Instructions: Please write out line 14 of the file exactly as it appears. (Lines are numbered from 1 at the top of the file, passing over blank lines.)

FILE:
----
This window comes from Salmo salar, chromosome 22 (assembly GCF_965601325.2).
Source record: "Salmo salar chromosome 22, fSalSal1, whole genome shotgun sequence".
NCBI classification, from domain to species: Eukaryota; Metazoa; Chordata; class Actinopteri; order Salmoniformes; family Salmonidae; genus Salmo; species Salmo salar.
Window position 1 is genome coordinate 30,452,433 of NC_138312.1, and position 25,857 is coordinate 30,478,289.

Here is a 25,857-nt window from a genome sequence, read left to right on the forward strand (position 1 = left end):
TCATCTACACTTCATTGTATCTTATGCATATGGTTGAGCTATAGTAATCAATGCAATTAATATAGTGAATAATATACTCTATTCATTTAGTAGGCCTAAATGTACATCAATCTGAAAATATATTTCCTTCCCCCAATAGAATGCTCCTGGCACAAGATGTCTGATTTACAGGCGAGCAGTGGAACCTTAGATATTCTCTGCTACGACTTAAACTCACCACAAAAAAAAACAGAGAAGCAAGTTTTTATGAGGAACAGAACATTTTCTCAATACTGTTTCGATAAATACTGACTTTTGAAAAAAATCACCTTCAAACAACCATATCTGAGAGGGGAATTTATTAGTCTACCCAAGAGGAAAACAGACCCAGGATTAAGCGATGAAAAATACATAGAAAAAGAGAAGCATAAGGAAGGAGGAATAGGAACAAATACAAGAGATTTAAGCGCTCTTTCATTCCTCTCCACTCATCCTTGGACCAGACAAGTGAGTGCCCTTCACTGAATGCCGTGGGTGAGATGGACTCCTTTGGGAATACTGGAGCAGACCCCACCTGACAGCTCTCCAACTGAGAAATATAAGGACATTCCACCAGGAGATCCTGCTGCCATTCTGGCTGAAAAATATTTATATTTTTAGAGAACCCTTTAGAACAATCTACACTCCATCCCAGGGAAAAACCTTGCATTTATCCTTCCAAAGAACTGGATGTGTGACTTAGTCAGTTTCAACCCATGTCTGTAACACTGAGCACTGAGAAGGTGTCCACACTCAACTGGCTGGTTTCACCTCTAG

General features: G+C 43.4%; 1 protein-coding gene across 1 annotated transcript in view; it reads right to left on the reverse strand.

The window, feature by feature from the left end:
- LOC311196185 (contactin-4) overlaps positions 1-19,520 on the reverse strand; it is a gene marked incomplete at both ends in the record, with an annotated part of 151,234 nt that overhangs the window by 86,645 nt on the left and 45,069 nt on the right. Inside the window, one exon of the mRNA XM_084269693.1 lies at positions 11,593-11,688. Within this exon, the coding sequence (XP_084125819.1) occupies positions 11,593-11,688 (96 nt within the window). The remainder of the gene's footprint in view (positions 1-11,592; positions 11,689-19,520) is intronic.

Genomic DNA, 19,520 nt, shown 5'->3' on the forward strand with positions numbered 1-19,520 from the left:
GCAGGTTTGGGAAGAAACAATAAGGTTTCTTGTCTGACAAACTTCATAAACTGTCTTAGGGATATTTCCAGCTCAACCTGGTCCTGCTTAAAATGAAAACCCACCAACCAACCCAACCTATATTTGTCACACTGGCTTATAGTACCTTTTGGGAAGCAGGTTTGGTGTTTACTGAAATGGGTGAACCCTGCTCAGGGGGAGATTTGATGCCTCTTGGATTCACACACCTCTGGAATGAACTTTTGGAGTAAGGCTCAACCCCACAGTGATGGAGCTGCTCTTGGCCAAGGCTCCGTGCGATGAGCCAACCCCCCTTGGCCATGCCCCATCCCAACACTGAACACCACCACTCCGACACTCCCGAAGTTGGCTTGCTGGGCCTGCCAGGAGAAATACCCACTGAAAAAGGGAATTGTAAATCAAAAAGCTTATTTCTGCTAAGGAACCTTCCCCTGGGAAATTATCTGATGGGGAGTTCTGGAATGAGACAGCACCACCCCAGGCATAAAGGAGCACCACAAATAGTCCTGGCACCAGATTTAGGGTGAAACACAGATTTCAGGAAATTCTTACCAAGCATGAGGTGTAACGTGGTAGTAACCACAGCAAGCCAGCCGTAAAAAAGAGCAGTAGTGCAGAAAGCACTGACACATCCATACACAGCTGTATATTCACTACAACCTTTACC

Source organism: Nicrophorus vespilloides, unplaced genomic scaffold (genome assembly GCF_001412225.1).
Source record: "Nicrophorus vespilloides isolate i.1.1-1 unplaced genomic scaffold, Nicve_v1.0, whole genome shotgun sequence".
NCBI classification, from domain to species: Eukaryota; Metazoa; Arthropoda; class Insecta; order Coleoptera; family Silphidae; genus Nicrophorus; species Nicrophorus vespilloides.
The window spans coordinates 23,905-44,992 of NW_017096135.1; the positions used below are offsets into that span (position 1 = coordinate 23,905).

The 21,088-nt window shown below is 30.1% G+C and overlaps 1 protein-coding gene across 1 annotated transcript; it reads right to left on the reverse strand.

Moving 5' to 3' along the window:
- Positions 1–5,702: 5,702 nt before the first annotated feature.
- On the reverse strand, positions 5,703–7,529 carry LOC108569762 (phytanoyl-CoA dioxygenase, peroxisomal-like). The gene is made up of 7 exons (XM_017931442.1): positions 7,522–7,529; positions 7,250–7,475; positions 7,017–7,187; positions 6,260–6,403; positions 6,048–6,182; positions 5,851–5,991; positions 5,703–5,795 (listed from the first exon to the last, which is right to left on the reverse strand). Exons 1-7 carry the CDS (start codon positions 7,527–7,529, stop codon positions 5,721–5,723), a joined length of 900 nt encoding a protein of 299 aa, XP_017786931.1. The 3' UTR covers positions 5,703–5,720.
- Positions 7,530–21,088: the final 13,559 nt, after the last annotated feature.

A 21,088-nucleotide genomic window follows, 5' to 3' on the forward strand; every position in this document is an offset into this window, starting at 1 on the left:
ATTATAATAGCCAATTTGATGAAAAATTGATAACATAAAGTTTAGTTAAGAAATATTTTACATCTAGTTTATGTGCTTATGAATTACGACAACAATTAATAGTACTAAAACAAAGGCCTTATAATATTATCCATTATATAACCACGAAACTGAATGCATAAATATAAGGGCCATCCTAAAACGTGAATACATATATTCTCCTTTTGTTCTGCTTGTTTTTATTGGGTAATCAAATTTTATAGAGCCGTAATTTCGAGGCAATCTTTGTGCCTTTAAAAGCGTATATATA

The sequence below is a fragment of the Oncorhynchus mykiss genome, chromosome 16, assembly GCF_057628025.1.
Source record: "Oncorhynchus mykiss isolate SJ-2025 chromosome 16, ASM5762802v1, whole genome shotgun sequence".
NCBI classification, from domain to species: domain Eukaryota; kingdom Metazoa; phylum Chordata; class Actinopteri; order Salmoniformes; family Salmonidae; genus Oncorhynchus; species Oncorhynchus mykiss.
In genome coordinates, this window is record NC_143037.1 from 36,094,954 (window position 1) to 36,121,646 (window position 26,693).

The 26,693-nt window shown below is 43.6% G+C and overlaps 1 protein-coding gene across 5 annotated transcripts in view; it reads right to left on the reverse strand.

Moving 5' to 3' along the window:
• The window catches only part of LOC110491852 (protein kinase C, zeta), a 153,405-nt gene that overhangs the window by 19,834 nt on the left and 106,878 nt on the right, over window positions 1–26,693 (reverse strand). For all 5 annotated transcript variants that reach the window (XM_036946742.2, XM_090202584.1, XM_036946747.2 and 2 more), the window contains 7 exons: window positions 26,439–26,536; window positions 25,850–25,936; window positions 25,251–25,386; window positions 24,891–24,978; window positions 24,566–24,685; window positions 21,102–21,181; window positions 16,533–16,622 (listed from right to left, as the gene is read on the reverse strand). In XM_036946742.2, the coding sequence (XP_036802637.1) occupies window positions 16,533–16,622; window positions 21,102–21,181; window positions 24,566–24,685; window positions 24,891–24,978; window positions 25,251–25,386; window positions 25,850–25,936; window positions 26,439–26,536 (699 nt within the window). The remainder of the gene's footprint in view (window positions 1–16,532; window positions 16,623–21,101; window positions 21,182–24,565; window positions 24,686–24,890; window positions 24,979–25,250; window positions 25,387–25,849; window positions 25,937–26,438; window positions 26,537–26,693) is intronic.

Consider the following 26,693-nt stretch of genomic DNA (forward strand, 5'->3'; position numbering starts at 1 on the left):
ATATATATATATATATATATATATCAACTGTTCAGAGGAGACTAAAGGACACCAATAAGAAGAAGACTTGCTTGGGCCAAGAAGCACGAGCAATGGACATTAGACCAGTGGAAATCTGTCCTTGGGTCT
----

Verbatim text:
NCBI classification, from domain to species: Eukaryota; Metazoa; Arthropoda; class Insecta; order Coleoptera; family Silphidae; genus Nicrophorus; species Nicrophorus vespilloides.